For these reasons we are expected to set up our Model classes separately by hand.

Note that the Presenter (and the View as well if we are using the active View pattern) will have a direct reference to the Model. We will have to add these references manually.

Active and Passive View: a Quick Recap

Remember that in Model-View-Presenter the Presenter updates the View via an interface. We can set this up so only the Presenter is allowed to update the View. This is the ‘passive View’ pattern. We can also set this up so that the Presenter can update the View in complex cases, but the View can also update itself (in response to an event or user request) in simple cases. This is the ‘active View’ pattern.

Active and Passive View: Which Should We Use?

The pattern described in the SCSF documentation is the passive View: the documentation implies that all updates to the View should be done by the Presenter.

However there is nothing to stop us using the active View pattern with the classes generated by the Guidance Automation Package. We can add code to update the View wherever we like. In fact I would recommend using active View in simple cases: passive View should only be used where we are putting too much logic into the View class.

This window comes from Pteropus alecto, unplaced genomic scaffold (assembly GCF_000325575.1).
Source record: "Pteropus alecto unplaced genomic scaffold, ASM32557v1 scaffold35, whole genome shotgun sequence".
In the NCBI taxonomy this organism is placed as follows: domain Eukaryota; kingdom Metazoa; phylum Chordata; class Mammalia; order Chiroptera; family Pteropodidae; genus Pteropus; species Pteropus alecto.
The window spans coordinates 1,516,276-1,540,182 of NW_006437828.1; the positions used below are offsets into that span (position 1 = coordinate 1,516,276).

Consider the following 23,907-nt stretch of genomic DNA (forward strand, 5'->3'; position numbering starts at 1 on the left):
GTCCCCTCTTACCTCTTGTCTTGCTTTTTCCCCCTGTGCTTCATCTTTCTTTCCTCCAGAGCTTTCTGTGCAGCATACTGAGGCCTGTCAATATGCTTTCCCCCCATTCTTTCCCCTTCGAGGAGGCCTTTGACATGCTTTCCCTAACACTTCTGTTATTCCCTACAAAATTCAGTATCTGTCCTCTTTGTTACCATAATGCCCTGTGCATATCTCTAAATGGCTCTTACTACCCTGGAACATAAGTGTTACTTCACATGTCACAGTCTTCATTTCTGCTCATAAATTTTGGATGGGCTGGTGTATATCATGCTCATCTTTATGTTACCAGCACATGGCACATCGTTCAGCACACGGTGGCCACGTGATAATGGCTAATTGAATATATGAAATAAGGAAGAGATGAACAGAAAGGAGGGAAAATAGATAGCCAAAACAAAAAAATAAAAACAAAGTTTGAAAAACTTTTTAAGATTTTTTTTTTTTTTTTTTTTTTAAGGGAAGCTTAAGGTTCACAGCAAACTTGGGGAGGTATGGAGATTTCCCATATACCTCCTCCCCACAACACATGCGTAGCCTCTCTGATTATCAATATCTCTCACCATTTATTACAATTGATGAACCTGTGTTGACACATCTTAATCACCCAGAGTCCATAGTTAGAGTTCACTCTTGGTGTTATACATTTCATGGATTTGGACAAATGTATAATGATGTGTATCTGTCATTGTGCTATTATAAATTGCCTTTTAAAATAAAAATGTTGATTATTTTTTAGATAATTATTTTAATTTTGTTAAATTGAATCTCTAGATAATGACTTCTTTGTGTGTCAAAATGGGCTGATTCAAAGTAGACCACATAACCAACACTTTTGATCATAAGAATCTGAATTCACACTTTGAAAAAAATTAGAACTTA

Should We Use Model-View-Presenter for Every Screen? A Personal View

Let me also reiterate a point made in part 24. It’s easy to get obsessive about the use of patterns and use them everywhere without thinking. My personal opinion is that we should only use the full Model-View-Presenter pattern where we have a complex screen that will benefit from the separation of the View and Presenter classes. For very basic screens the pattern is really too complex to give us benefit. In simple cases I think it is fine to put event handling and screen update logic directly behind the screen.

Note that I don’t think this applies to the use of the Model. We should always separate out the business logic from our screens into separate classes (this is what Martin Fowler calls ‘Separated Presentation’). However, we frequently have screens that don’t show any business logic or business data, so we may not need a Model class either.

For example an About screen that just shows the system name and version won’t need separate View and Presenter classes, and probably won’t need anything in a Model class either.

Equally a screen that shows a read-only grid of currencies used in a trading system probably doesn’t need separate View and Presenter classes. In this case the currencies themselves should be in a Model class so that other screens can access them.